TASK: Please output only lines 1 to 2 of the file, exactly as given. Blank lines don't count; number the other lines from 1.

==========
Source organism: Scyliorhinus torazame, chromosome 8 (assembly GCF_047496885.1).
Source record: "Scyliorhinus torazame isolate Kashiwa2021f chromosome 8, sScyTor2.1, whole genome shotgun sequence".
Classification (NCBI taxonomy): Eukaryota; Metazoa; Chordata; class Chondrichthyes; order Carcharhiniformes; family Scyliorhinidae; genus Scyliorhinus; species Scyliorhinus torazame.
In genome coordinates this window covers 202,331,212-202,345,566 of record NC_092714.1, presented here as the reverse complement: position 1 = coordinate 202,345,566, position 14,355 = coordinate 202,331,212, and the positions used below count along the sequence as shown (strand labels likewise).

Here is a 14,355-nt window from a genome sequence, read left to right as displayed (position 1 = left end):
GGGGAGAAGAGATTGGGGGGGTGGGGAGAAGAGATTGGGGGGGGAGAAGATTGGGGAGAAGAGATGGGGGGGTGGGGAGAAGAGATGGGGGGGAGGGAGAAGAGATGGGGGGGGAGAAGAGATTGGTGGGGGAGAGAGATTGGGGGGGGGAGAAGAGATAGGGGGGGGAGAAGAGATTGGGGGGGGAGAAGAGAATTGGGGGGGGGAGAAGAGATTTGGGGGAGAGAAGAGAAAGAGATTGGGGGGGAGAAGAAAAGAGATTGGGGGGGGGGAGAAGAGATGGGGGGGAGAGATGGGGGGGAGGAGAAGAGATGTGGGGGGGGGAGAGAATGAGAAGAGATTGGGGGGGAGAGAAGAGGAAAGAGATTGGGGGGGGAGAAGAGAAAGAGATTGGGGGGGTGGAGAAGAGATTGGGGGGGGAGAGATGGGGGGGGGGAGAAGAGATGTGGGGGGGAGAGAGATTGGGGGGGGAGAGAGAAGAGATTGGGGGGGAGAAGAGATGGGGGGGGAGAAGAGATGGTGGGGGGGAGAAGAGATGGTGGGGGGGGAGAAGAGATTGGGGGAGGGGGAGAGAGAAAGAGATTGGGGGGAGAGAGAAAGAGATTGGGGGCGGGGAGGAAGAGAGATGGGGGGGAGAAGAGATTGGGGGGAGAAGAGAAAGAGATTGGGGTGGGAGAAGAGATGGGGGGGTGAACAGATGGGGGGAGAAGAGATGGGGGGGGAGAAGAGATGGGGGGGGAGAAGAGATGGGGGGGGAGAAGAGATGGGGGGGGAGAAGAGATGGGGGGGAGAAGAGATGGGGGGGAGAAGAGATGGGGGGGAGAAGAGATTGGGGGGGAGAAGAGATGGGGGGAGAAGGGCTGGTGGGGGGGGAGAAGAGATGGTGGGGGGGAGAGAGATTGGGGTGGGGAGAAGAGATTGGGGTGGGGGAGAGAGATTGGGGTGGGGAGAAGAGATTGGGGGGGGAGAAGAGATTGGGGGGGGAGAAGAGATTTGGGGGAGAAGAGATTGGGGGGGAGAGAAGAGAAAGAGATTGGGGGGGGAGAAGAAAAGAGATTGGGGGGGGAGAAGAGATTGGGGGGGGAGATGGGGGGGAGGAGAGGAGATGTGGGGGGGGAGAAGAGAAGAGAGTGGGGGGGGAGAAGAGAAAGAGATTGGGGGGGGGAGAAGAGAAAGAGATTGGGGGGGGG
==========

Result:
Source organism: Scyliorhinus torazame, chromosome 8 (assembly GCF_047496885.1).
Source record: "Scyliorhinus torazame isolate Kashiwa2021f chromosome 8, sScyTor2.1, whole genome shotgun sequence".